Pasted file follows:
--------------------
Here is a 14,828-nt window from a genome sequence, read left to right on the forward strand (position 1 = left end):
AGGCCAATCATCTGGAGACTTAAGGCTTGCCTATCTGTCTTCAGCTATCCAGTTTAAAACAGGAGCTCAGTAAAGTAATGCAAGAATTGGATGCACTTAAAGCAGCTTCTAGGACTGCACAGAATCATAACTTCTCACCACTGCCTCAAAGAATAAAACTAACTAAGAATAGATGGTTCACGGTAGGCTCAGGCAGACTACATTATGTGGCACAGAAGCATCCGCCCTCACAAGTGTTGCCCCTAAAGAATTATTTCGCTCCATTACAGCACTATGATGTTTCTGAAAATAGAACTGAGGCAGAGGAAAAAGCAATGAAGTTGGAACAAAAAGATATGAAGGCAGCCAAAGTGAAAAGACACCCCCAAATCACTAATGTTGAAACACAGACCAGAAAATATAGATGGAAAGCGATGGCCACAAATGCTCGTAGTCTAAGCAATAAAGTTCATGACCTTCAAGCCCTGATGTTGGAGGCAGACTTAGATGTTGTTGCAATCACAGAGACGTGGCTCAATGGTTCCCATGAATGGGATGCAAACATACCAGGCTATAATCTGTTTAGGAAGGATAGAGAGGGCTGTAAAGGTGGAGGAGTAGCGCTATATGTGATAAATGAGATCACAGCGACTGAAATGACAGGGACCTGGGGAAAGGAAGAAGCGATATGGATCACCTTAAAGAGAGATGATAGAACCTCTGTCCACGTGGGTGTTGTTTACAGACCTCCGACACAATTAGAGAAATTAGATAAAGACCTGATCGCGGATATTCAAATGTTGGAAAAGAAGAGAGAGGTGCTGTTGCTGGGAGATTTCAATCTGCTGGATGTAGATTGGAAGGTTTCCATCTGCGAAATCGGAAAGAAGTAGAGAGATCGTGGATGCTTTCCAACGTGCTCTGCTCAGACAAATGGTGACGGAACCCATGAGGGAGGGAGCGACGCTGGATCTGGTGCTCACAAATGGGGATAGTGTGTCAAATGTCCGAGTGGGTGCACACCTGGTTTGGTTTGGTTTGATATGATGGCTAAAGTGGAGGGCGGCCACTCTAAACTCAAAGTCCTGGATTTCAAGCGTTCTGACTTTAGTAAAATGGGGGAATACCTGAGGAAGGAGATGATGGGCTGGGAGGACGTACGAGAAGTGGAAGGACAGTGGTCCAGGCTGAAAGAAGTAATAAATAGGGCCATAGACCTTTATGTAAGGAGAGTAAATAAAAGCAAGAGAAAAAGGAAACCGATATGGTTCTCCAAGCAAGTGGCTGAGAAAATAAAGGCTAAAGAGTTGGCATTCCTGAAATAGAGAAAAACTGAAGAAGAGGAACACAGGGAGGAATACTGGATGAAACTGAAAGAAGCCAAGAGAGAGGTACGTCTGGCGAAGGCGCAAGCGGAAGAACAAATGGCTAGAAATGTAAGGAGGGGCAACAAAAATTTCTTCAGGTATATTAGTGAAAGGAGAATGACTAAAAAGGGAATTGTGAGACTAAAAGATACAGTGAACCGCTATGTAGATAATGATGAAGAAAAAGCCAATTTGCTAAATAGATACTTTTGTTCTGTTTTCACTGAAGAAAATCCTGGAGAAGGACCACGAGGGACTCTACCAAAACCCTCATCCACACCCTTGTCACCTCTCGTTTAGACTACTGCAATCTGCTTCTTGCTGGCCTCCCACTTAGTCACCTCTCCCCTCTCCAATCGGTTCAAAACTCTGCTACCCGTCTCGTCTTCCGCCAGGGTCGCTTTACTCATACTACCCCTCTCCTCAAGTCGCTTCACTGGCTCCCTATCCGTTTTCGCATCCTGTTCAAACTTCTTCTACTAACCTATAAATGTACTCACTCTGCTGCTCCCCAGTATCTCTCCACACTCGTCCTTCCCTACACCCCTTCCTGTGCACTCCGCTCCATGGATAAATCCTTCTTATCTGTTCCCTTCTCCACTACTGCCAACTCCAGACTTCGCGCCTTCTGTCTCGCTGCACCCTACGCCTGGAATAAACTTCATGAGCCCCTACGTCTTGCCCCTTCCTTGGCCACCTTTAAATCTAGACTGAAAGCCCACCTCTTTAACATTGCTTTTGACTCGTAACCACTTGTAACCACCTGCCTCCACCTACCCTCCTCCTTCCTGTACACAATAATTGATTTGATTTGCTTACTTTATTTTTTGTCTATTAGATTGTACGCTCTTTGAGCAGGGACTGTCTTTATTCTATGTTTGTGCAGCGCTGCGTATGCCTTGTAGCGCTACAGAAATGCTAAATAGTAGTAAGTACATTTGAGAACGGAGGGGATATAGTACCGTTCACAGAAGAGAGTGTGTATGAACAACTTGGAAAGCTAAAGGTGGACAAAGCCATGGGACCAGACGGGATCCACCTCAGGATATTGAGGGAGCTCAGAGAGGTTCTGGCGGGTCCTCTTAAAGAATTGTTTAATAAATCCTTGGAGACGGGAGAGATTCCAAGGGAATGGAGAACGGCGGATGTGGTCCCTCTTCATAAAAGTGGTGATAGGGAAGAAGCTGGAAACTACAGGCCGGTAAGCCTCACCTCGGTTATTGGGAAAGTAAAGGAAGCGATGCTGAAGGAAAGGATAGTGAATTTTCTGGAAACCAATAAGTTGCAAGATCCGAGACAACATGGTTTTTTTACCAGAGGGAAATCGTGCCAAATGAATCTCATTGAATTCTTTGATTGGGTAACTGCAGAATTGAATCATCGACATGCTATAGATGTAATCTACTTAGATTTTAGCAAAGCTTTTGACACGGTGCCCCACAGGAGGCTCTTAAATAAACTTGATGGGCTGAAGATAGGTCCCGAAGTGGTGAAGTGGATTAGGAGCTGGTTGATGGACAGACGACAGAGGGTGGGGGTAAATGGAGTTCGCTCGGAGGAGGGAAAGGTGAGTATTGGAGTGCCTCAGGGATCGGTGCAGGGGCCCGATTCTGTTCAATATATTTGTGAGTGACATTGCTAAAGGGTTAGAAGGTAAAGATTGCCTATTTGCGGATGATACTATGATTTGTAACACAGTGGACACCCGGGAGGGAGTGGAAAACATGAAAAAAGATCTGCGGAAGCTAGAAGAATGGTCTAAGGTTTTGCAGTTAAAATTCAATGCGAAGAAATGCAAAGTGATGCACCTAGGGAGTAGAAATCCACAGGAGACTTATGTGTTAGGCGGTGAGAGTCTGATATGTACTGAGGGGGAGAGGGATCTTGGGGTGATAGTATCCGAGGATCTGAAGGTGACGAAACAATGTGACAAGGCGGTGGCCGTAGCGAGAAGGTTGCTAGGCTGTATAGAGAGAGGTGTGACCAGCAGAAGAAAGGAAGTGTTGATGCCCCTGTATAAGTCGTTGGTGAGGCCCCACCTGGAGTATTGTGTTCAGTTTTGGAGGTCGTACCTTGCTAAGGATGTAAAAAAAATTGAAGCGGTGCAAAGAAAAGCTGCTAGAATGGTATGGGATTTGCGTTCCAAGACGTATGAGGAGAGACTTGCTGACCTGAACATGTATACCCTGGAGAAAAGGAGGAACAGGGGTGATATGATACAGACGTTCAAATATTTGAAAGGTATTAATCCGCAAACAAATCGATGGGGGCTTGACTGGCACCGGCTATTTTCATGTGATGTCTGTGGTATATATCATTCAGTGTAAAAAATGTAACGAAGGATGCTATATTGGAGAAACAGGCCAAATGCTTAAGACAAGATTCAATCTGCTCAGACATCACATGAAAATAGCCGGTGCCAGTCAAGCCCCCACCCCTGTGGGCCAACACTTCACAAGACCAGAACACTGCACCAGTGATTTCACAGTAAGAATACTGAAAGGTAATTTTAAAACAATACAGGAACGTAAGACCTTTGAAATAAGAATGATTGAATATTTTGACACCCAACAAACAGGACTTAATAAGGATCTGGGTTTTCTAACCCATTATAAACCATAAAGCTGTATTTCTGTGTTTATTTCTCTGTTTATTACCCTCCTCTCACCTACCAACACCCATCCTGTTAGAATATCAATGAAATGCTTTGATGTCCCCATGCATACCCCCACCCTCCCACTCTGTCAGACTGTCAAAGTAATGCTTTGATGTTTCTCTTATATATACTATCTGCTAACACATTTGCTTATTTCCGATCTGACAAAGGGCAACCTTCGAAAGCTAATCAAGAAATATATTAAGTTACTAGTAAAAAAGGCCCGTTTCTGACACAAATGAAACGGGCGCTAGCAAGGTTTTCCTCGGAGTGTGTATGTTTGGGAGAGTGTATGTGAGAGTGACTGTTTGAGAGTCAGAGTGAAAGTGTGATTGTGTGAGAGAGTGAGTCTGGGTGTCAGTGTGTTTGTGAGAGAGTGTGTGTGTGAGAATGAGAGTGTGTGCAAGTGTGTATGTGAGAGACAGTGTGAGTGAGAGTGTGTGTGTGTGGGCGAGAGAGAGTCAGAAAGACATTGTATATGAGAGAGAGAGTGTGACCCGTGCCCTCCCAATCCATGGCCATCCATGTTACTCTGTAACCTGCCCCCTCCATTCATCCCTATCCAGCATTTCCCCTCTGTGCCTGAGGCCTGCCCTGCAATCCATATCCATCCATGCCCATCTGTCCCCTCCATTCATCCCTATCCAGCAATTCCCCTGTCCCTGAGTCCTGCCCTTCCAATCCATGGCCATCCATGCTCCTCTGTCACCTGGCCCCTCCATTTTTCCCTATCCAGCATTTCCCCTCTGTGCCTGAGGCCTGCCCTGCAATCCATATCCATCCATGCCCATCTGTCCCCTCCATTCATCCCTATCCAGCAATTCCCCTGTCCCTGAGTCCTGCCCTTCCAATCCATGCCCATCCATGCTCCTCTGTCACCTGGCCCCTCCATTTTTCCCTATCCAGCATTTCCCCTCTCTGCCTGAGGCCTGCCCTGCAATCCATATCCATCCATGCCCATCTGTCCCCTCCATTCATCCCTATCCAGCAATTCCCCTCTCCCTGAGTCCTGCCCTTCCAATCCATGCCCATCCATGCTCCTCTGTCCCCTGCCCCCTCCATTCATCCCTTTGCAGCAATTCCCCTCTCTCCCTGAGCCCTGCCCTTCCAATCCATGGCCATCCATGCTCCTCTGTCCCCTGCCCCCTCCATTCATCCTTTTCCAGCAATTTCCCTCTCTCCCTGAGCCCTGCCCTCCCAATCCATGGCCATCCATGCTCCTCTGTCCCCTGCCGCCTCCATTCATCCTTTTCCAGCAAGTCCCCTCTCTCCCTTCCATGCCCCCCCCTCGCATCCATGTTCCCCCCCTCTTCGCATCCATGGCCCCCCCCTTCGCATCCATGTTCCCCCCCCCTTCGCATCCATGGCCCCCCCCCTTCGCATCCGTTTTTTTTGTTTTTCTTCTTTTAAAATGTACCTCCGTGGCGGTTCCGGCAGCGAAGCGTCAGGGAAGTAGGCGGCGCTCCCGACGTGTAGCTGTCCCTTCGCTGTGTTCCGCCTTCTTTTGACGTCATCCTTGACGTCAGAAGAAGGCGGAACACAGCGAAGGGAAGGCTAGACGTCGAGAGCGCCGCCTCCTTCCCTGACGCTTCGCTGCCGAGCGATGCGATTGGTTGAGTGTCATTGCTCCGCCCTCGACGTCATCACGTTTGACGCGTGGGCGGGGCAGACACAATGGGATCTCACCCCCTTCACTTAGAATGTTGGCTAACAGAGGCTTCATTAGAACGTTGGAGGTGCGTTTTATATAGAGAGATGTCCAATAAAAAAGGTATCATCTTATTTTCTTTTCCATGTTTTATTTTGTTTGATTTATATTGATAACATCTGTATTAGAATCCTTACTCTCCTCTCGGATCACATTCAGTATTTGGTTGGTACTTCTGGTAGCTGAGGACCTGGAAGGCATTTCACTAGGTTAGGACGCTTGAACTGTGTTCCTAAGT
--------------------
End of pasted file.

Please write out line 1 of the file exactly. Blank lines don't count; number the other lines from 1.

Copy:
Here is a 14,828-nt window from a genome sequence, read left to right on the forward strand (position 1 = left end):